Through his vibrant, linear art, Keith Haring gave warm-and-fuzzy feelings a hip, pulsating appeal in 1980s New York. As that blithe decade recedes, he shines ever brighter as one of its most likable products.
Haring came to New York from Kutztown, Pa. In this engaging film - a taut collage of contemporary and archival footage with frank, open-hearted interviews - we hear from his churchgoing family back in Kutztown, from Haring himself, and from his many friends - people like fellow artist Kenny Scharf, dealer Tony Shafrazi, and friend Yoko Ono.
The film opens with Haring, himself, in voiceover: "I was in New York exactly the right time and exactly the right place," he says. And then: "Wherever you are is the center. But I can be in more than one place at the same time."
Both comments introduce themes in the film to come. On the one hand, we get a snapshot of New York's art scene and gay culture in the 1980s, as Andy Warhol hovered over young dynamos like Haring and Jean-Michel Basquiat, and the art market turned edgy idealism into bare-faced greed with its usual efficiency. On the other, we get a portrait of Haring himself: effervescent, opportunistic, compassionate, galvanizing.
In New York, where he arrived after a spell at University of Pittsburgh, Haring experienced a sexual awakening that unleashed zinging, bold pictures inspired by cartoons and graffiti and strewn with phalluses.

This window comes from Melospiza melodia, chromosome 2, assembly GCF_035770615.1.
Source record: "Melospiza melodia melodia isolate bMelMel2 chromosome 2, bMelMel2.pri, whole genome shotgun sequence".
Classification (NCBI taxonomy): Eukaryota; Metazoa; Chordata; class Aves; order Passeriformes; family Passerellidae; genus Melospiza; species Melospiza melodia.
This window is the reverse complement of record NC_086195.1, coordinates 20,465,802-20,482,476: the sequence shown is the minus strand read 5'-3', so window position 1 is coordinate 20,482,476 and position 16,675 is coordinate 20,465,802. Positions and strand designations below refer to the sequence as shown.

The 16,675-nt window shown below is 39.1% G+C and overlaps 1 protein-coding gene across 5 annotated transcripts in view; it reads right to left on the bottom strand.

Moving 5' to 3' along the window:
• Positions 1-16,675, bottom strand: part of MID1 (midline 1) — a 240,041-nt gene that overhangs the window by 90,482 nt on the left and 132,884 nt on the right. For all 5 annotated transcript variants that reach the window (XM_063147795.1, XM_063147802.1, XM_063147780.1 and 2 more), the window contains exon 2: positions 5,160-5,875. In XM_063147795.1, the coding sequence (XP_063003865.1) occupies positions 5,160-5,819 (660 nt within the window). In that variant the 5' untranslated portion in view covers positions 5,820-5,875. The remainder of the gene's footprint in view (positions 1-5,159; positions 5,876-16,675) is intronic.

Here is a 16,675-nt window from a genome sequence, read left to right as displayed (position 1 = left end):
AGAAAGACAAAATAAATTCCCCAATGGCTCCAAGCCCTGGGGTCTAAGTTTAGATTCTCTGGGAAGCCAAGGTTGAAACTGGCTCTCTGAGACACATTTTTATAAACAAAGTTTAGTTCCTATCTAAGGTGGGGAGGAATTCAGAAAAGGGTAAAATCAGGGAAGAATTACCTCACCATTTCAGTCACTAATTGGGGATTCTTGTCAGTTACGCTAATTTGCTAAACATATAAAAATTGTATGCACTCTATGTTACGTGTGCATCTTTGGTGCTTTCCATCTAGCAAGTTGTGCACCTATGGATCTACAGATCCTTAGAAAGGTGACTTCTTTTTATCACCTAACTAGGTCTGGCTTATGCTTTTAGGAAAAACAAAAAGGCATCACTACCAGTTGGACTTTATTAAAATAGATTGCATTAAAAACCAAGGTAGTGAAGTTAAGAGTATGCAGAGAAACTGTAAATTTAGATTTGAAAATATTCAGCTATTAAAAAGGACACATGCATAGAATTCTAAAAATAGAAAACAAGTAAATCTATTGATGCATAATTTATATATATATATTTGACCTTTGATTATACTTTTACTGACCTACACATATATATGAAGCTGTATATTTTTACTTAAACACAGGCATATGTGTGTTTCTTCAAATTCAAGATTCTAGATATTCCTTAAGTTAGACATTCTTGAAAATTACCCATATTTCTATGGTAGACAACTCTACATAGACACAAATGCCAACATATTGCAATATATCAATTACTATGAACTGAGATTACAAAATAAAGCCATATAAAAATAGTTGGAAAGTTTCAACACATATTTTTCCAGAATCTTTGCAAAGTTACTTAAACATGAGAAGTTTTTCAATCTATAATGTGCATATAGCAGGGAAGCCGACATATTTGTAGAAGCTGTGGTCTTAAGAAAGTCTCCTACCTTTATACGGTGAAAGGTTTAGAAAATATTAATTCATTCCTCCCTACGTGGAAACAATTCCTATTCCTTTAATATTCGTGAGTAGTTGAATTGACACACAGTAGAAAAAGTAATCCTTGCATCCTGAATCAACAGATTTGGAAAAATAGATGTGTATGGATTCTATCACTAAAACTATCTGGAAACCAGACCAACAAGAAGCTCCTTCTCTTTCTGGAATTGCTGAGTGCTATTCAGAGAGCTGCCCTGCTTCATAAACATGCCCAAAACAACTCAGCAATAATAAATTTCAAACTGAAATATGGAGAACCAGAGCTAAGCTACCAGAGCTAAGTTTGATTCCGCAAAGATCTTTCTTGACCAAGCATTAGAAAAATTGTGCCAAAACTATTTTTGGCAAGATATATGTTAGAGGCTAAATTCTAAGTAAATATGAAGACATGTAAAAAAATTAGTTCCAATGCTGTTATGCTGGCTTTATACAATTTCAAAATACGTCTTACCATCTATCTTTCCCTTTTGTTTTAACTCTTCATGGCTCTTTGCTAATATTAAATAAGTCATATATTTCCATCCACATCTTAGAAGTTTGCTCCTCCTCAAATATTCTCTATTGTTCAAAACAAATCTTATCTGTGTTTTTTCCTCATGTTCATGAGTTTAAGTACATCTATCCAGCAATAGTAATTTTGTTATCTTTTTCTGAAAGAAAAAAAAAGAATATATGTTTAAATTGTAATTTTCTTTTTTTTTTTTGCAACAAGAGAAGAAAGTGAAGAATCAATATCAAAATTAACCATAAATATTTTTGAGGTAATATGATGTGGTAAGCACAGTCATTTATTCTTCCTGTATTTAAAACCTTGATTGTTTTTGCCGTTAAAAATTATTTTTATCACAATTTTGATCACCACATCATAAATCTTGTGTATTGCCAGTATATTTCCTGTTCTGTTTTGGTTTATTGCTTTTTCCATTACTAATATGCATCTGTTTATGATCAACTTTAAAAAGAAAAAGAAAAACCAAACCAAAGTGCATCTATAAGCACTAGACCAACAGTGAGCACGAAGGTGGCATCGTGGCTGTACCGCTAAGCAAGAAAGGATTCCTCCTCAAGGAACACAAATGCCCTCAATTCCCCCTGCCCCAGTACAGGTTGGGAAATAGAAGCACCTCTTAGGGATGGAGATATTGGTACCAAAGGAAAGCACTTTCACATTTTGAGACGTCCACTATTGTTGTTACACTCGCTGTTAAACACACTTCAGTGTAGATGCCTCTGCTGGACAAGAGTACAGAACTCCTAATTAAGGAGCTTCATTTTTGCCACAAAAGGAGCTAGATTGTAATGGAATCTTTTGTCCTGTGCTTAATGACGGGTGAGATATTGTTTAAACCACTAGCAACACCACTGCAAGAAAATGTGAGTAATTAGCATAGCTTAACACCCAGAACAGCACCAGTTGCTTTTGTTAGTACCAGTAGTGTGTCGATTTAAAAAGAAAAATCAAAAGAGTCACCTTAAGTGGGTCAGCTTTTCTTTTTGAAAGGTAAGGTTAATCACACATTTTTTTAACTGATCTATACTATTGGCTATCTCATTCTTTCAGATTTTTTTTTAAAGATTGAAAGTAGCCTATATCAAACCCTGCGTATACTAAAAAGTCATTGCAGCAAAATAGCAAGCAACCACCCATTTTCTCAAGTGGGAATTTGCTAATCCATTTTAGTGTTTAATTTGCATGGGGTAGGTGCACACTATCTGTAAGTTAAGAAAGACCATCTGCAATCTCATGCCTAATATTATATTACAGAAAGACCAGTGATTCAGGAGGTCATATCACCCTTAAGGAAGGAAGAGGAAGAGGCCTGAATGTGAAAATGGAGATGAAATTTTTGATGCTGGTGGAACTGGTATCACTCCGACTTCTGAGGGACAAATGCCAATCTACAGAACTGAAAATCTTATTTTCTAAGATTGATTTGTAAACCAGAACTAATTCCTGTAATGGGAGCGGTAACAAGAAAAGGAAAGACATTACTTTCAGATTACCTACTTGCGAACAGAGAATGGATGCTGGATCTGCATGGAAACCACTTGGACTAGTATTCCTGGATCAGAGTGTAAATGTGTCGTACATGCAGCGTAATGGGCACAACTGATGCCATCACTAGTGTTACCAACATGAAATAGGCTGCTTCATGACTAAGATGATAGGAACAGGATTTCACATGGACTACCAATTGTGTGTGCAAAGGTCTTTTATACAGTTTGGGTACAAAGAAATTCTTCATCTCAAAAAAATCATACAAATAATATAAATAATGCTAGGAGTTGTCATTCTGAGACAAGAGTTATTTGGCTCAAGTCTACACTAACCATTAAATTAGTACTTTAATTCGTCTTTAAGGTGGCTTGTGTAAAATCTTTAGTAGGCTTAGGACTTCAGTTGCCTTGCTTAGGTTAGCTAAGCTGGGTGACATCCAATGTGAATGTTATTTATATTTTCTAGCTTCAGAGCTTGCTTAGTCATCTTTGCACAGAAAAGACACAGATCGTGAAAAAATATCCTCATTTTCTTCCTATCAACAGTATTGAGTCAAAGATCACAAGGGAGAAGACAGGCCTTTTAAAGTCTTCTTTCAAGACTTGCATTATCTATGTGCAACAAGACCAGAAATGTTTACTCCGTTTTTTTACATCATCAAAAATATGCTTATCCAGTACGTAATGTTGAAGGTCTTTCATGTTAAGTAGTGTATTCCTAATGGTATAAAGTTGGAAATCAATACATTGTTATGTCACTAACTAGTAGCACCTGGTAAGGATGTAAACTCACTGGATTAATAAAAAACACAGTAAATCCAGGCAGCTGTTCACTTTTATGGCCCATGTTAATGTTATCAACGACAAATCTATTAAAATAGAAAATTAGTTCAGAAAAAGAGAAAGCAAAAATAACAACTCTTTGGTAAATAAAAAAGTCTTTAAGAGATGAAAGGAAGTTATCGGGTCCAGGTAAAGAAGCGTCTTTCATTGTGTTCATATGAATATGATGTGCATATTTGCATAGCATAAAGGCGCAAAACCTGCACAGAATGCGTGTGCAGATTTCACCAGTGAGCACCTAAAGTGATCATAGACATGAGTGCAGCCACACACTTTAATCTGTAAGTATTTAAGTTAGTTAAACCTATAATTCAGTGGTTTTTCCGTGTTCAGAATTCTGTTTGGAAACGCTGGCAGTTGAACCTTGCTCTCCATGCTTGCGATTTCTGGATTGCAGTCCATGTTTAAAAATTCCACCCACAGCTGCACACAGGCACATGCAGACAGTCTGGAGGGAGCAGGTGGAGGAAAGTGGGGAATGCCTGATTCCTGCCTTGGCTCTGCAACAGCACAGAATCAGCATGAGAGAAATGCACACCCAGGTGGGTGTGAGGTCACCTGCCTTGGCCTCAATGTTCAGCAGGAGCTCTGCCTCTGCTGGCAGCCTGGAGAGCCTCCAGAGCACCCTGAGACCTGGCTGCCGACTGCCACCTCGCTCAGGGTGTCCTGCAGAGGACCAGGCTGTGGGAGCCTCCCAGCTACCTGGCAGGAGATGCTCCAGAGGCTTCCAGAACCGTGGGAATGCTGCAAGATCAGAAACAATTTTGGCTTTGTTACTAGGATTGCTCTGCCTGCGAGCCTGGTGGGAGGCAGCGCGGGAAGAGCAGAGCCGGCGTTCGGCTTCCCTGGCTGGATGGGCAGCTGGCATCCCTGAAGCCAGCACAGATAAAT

Haring's family was bemused, as much as anything, by his success. From them we hear that he was constantly drawing as a child, that he loved Walt Disney, and that everyone loved him. They were unsure how to cope with his homosexuality, but their underlying warmth is hard to miss. They welcomed his boyfriends into their home - although he felt obliged to introduce them, with mutually understood irony, as his "bodyguards."
Haring had arrived in New York as hip-hop and graffiti art were taking off. Finding new ways to zip together the worlds of high art, street culture, and commerce, he intoxicated those around him, attracting not only fellow artists but stars like Madonna, Grace Jones, William Burroughs, and Bill T. Jones. Very simply, he wanted his art to be seen by as many people as possible, and collaborations, commissions, street murals, and souvenir trinkets were all ways of achieving his goal. He embraced them.
Haring never got a chance to grow out of the '80s. He died of AIDS-related illnesses in early 1990. He seems to have remained buoyant and irrepressible right to the end, making the accounts of his final months and of the memorial services after his death all the more affecting.